The prison cannot fail to produce delinquents

The prison cannot fail to produce delinquents. It does so by the very type of existence that it imposes on its inmates: whether they are isolated in cells or whether they are given useless work, for which they will find no employment, it is, in any case, not ‘to think of man in society; it is to create an unnatural, useless and dangerous existence’; the prison should educate its inmates, but can a system of education addressed to man reasonably have as its object to act against the wishes of nature? The prison also produces delinquents by imposing violent constraints on its inmates; it is supposed to apply the law, and to teach respect for it; but all its functioning operates in the form of an abuse of power. The arbitrary power of administration: ‘The feeling of injustice that a prisoner has is one of the causes that may make his character untamable. When he sees himself exposed in this way to suffering, which the law has neither ordered nor envisaged, he becomes habitually angry against everything around him; he sees every agent of authority as an executioner; he no longer thinks that he was guilty; he accuses justice itself’ (Bigot Préameneu). Corruption, fear and the inefficiency of the warders: ‘Between 1,000 and 1,500 convicts live under the surveillance of between thirty and forty supervisors, who can preserve some kind of security only by depending on informers, that is to say, on the corruption that they carefully sow themselves. Who are these warders? Retired soldiers, men uninstructed in their task, making a trade of guarding malefactors’ (La Fraternité, March 1842). Exploitation by penal labour, which can in these conditions have no educational character: ‘One inveighs against the slave-trade. But are not our prisoners sold, like the slaves, by entrepreneurs and bought by manufacturers. … Is this how we teach our prisoners honesty? Are they not still more demoralized by these examples of abominable exploitation?’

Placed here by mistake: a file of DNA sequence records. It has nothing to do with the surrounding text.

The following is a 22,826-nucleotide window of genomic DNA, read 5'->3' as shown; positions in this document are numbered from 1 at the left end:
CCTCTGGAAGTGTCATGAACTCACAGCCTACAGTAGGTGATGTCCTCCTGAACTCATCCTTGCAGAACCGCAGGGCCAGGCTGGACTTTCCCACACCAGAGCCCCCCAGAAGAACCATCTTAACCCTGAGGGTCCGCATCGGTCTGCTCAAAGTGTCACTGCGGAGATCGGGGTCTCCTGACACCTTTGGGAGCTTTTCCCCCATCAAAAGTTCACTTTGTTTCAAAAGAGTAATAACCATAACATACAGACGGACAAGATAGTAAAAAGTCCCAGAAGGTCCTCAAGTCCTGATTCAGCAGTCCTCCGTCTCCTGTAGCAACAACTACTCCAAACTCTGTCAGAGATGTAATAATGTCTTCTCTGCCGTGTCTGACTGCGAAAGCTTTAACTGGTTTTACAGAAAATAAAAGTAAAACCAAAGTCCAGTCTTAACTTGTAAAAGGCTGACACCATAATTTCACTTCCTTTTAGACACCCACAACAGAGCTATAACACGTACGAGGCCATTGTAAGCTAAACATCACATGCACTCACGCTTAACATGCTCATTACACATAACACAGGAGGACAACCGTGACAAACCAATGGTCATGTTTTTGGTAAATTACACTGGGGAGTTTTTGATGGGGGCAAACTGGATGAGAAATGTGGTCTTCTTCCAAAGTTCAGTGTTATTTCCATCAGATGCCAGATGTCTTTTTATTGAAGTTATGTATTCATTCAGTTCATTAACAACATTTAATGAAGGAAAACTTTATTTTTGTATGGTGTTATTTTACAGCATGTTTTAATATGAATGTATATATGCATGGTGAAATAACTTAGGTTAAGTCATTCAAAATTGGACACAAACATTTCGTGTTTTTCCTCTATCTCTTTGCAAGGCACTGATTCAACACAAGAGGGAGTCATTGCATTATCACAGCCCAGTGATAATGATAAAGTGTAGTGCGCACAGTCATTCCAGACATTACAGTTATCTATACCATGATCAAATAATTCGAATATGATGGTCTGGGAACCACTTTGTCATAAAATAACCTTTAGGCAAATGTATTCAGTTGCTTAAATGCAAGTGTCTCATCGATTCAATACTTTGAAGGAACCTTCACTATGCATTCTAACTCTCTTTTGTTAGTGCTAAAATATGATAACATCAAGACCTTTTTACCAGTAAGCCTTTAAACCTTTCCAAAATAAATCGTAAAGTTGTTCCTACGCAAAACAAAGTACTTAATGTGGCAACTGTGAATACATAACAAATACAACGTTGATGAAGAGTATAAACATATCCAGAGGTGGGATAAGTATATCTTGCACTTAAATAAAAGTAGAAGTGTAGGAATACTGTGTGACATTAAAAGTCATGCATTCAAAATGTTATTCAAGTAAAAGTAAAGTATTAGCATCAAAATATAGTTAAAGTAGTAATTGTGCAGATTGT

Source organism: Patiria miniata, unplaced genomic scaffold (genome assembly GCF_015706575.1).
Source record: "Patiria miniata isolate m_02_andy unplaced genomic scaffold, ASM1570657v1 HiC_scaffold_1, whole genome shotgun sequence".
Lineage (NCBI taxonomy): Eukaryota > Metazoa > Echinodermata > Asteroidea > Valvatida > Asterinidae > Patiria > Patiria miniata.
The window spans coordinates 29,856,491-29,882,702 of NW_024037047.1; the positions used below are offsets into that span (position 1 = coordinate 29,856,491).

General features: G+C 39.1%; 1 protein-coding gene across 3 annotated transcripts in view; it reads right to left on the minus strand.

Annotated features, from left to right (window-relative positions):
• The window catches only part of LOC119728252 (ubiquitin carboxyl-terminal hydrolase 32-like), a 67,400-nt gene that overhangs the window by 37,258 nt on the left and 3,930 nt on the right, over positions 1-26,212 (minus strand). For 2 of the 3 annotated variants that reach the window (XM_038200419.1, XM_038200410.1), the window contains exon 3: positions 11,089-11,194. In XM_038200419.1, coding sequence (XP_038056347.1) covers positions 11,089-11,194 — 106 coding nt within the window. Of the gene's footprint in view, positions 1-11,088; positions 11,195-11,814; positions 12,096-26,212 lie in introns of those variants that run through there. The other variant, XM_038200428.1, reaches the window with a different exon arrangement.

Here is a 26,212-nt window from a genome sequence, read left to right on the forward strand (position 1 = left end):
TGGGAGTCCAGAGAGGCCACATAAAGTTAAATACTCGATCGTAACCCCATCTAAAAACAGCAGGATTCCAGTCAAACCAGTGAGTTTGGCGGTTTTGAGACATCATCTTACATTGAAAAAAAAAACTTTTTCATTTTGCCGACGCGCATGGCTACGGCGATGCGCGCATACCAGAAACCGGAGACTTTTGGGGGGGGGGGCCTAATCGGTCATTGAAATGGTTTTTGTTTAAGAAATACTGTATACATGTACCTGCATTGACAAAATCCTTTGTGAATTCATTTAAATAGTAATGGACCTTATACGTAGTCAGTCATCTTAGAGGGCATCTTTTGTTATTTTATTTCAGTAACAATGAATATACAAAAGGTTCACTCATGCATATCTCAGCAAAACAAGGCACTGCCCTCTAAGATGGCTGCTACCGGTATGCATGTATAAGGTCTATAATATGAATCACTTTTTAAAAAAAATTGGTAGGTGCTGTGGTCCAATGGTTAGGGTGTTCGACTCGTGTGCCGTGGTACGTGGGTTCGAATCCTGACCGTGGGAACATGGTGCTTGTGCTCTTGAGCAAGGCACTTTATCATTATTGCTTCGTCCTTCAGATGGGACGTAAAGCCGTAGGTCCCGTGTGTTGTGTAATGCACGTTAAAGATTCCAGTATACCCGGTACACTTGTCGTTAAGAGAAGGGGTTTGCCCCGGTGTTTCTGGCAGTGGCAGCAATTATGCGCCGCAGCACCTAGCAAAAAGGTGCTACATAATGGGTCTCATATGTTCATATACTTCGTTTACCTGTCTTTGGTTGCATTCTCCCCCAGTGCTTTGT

Michel Foucault, Discipline and Punish: The Birth of the Prison, pp. 266-67

Advertisements

Leave a Reply

Fill in your details below or click an icon to log in:

WordPress.com Logo

You are commenting using your WordPress.com account. Log Out / Change )

Twitter picture

You are commenting using your Twitter account. Log Out / Change )

Facebook photo

You are commenting using your Facebook account. Log Out / Change )

Google+ photo

You are commenting using your Google+ account. Log Out / Change )

Connecting to %s